By AVA TURNQUEST
Tribune Chief Reporter
THE Court of Appeal has quashed the 2015 armed robbery conviction of Deangelo Antonio due to "defects" identified by the appellate judges.
In their written ruling, Appellate Justice Jon Isaacs, along with Justices S. Maureen Crane-Scott and Roy Jones stated they were "left with a lurking doubt as to the safety of the appellant's conviction".
It follows a verbal ruling given on April 16, which set aside Antonio's 20-year sentence and ordered a retrial.
Antonio had been convicted of the armed robbery of Shardener McPhee on October 13, 2014.
Ms McPhee had reportedly taken a taxi from her work to her home shortly after 9pm. She was standing outside the vehicle, paying the taxi driver, when a man approached with a hood over his face and grabbed her bag. Ms McPhee said she initially assumed it was one of her brothers and told the man to stop playing; however, during the struggle the hood fell from the man's head and exposed his face.
The man then pulled out a firearm and held it to her face, demanding the bag, according to the ruling.
Ms McPhee reportedly saw the man's face for about 15 seconds before he escaped with her bag.
She described the man as fair skinned, light brown, about 5'8" to 5'9", with braided hair and missing teeth, the ruling continued.
Ms McPhee gave a statement to police and assisted in the drawing of a sketch the following day.
On December 18, Ms McPhee was shown a Rogue's Gallery - a photo album depicting individuals, including Antonio - and she picked him out.
Following that exercise, the ruling read, Ms McPhee participated in an identification parade that included Antonio and seven other men - and she identified him.
It was added the men were requested to speak during the process and Ms McPhee positively identified Antonio by his voice.
The taxi driver did not see the armed robber during the incident because he was distracted, but reportedly heard his demand for Ms McPhee's bag. The appellate judges noted it was surprising police did not conduct a voice identification parade for the taxi driver.
Antonio was convicted on July 21, 2015, and filed his appeal on August 13, 2015.
Antonio appealed his conviction and sentence on seven grounds, but abandoned the fourth ground - that his sentence was too severe - at the hearing of his appeal.
The other six were: "That the Learned trial judge erred in law in that he allowed inadmissible evidence to be wrongly admitted; That the Learned trial judge erred in law in allowing the trial to continue when the Appellant, who was unrepresented asked a witness a question which elicited an answer about the Appellant being picked out in a Rogue Gallery. This was prejudicial to the Appellant because it disclosed the fact that he was previously in police custody. The case should have been stopped and the jury discharged; That the verdict was unreasonable or could not be supported having regard to the evidence; In summing up to the jury, the Learned Judge failed to state the defense case fairly and made the comment that was highly prejudicial, unduly and negatively influencing the jury making the conviction unsafe and unsatisfactory; That under all the circumstances of the case the verdict is unsafe and unsatisfactory; and that the Judge erred in law in not allowing the Appellant to make a no case submission although he asked the Learned Judge to Make a No Case Submission."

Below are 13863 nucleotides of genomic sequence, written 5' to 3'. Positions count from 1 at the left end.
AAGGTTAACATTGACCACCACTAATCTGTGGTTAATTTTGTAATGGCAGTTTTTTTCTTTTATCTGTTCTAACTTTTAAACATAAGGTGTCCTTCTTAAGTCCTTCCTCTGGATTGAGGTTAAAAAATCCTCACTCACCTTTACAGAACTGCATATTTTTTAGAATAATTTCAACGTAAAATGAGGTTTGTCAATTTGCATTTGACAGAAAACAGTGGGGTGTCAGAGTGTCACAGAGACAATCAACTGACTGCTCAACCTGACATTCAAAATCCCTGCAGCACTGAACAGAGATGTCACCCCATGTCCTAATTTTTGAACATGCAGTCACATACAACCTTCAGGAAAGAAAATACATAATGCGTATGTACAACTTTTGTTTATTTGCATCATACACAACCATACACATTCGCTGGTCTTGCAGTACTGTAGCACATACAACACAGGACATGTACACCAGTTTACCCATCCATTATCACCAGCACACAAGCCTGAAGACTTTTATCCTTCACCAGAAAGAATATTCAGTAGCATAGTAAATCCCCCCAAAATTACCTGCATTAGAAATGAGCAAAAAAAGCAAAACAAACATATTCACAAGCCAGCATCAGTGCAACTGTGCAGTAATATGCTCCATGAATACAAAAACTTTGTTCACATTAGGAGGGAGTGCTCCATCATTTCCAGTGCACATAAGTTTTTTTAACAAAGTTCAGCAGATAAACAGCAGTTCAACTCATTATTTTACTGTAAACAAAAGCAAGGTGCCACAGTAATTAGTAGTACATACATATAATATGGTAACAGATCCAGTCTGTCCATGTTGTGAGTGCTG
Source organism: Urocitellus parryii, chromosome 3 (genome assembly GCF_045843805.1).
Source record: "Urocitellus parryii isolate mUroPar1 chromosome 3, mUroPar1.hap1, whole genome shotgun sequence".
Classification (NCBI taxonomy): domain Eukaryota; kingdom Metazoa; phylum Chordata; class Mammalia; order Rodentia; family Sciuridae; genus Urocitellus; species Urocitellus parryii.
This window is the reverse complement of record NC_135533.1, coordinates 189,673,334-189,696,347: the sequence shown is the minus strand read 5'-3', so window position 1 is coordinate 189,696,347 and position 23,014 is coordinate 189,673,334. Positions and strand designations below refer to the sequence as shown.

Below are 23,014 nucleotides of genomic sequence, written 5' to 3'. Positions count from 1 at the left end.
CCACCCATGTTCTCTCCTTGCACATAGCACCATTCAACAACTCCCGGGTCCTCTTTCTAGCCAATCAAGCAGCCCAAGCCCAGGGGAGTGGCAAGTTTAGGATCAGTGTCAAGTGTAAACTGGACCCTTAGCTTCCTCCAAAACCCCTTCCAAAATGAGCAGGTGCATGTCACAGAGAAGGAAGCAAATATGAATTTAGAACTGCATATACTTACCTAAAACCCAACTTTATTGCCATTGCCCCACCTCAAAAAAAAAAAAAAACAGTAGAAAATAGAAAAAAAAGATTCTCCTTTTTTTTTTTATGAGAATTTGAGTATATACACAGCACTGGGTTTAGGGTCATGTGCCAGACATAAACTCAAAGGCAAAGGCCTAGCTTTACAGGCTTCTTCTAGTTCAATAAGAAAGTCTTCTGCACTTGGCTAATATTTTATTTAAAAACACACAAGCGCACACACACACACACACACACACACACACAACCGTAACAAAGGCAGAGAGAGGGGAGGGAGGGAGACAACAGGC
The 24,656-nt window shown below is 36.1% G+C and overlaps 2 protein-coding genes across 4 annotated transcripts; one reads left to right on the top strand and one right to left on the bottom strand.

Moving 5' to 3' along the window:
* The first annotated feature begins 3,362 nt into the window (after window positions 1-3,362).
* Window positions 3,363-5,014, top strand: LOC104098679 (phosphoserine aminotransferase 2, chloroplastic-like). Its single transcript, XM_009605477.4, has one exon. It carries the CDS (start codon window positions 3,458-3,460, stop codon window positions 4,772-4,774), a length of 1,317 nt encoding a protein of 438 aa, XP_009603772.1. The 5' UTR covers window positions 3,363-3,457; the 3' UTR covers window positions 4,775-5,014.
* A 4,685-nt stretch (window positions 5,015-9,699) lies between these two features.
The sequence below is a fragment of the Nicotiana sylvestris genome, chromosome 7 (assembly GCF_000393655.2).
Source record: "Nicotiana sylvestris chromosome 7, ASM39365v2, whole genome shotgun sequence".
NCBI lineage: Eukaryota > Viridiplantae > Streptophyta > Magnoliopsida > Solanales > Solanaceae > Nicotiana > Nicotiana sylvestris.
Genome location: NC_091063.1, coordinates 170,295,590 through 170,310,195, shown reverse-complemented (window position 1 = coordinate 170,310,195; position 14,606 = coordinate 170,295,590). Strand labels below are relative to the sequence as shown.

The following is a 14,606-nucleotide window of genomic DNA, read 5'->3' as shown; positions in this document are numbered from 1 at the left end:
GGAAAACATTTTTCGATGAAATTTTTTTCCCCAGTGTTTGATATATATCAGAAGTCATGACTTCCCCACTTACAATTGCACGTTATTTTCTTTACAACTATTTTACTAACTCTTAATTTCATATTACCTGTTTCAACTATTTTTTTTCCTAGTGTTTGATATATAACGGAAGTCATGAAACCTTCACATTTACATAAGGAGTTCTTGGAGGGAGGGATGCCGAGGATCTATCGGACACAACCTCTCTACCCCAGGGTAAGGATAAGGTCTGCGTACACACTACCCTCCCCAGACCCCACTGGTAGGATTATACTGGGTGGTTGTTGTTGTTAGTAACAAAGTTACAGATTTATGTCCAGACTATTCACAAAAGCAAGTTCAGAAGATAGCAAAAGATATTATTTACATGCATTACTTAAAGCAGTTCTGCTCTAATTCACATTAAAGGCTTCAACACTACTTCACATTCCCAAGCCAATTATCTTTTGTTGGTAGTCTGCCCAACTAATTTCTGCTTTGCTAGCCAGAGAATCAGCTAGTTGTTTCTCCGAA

The appellate judges noted they only addressed the first two grounds in their judgment due to concerns it may prejudice the retrial.
On the first grounds, they wrote: "…we perceived as a flaw in the exercise carried out by the Police when they showed 'rogues' gallery' to Ms. McPhee just prior to her participation in the identification parade. We did not enter into the issue of whether or not the make-up of the parade was of persons similar in description to the appellant because that was an issue of fact to be determined by the jury having heard the evidence of Ms. McPhee and Inspector Darrell Weir on the one hand, and the evidence of the appellant (Antonio) and his witness, Kim Wright, on the other.
They continued: "Inasmuch as Ms. McPhee claimed to know the appellant but also stated she may be able to identify the robber if seen again the Police were, in our view, right to conduct an identification parade to test Ms. McPhee's ability to correctly identify the person she said she may be able to identify if seen again.
"Unfortunately, she was shown a 'photo array', the 'rogues' gallery', which included a photograph of the appellant just before she was to undergo the test thereby negating the efficacy of the parade exercise. The limited utility of the exercise due to Ms. McPhee seeing the appellant's picture in the photo array before she went on the parade was not brought to the attention of the jury by the Judge."
Further to the second ground, they wrote: "Courts are at pains to prevent prejudicial material from being introduced during the trial of an accused person. It is unfortunate that an otherwise unexceptional proceeding has been upended by a totally avoidable error... that the photo array shown to Ms McPhee was referred to as a 'rogues gallery' …"